Bid tests insolvency proceedings before NCLT; case could be taken to apex court
MUMBAI, MARCH 19
UltraTech Cement on Monday took a bold move to kill Dalmia Bharat’s bid to acquire Binani Cement. The Aditya Birla Group company has cut a deal with Binani Industries to acquire 98.43 per cent stake in the latter’s distressed assets for ?7,266 crore. The move in effect bypasses the ongoing insolvency proceedings initiated by the lenders of Binani Cement.
UltraTech’s offer has been backed by Binani Industries, which has filed a petition seeking to withdraw the insolvency proceedings before the National Company Law Tribunal’s Kolkata bench.
Letter of comfort
Binani Industries has also requested UltraTech for a letter of comfort confirming that the company will provide funds to pay off the financial creditors, effect settlement to trade creditors and for payment of costs incurred in the corporate insolvency resolution process.
The deal will test the Insolvency & Bankruptcy rules as it creates a complex situation. On the one hand, the bid placed by Dalmia Bharat has been given the green signal by the Resolution Professional (RP) appointed to sell Binani’s assets; on the other, Binani Industries has cut a separate deal with UltraTech, which could give more to the lenders. UltraTech had also put in its bid for Binani through the NCLT-led process but the RP picked Dalmia Bharat.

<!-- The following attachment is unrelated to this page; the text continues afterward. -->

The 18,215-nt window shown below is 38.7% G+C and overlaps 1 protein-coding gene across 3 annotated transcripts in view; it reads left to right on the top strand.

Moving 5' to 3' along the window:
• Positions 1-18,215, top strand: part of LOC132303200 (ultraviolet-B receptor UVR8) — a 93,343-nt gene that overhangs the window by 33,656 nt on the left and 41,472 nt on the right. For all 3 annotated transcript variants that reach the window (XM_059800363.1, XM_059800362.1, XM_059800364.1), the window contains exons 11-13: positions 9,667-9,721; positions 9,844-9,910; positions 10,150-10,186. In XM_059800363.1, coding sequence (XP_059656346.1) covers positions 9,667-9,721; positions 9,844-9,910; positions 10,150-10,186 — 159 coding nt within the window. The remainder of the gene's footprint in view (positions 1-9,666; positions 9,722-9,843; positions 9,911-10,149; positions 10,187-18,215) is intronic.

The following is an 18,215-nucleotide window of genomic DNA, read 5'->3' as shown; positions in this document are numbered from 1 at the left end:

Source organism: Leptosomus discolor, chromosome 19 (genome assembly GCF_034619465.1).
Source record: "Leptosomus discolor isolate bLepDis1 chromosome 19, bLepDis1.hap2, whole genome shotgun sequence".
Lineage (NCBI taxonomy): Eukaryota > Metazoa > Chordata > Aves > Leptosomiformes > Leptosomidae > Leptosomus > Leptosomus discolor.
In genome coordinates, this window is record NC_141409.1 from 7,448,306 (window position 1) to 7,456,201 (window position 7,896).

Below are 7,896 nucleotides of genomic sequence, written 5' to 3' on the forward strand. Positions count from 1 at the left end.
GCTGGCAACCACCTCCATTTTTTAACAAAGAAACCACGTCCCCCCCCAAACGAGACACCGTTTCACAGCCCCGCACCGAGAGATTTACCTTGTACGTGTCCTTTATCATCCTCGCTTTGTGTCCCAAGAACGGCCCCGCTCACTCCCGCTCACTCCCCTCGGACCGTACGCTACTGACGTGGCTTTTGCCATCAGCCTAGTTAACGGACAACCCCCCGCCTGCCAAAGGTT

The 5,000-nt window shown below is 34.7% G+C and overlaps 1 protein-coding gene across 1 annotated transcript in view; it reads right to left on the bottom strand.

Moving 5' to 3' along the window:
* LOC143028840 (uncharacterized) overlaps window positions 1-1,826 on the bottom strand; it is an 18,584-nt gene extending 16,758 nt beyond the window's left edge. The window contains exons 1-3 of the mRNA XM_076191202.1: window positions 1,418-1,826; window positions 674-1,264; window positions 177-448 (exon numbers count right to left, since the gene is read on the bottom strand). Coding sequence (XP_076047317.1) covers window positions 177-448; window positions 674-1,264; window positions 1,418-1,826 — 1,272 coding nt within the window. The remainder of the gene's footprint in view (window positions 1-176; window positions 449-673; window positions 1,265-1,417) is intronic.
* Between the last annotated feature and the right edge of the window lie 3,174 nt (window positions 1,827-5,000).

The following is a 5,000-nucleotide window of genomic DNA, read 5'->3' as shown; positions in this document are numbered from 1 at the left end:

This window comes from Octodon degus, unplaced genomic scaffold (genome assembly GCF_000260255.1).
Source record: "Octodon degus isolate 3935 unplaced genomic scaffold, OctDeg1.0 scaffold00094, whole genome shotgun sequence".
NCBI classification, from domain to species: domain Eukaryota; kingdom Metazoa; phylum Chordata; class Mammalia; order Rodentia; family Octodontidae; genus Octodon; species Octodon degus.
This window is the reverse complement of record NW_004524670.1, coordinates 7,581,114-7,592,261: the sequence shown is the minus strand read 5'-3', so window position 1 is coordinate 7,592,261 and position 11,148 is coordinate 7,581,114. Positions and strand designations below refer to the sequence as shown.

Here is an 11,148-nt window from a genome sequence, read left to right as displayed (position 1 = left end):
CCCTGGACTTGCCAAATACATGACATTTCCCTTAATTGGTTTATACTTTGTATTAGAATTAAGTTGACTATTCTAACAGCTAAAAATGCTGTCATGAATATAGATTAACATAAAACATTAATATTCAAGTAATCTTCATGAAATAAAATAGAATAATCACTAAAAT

UltraTech said the deal with Binani is subject to termination of the current insolvency proceedings in which the consortium led by Dalmia Bharat was declared as the highest bidder to acquire the asset by the committee of creditors.
KK Maheshwari, Managing Director, UltraTech Cement, said the company has lost confidence in the NCLT proceedings and is still keen to know why its highest bid was rejected by the Committee of Creditors.
But the key question is whether a company can cut its own deal after insolvency proceedings have been initiated. Ashok Gupta, Legal Head, UltraTech Cement, said the right of property is guaranteed under the Indian constitution. The Transfer of Property Act and Sarfesi Act have provisions that Binani Industries can protect its property even at this stage.
Babu Sivaprakasam, Partner, Economic Laws Practice, said this may go all the way to the Supreme Court as rejecting the higher bid may lead to an aggrieved unsecured lender challenging that his interest has not been protected despite a higher offer was available.
“Such decisions will lay down the rules for the Committee of Creditors to take care of the interest of unsecured lenders and stakeholders even when their interests are fully protected,” he added.
Dalmia Bharat did not comment on UltraTech’s move, but it could be betting on the lenders sticking with the NCLT process instead of letting private deals scuttle the proceedings.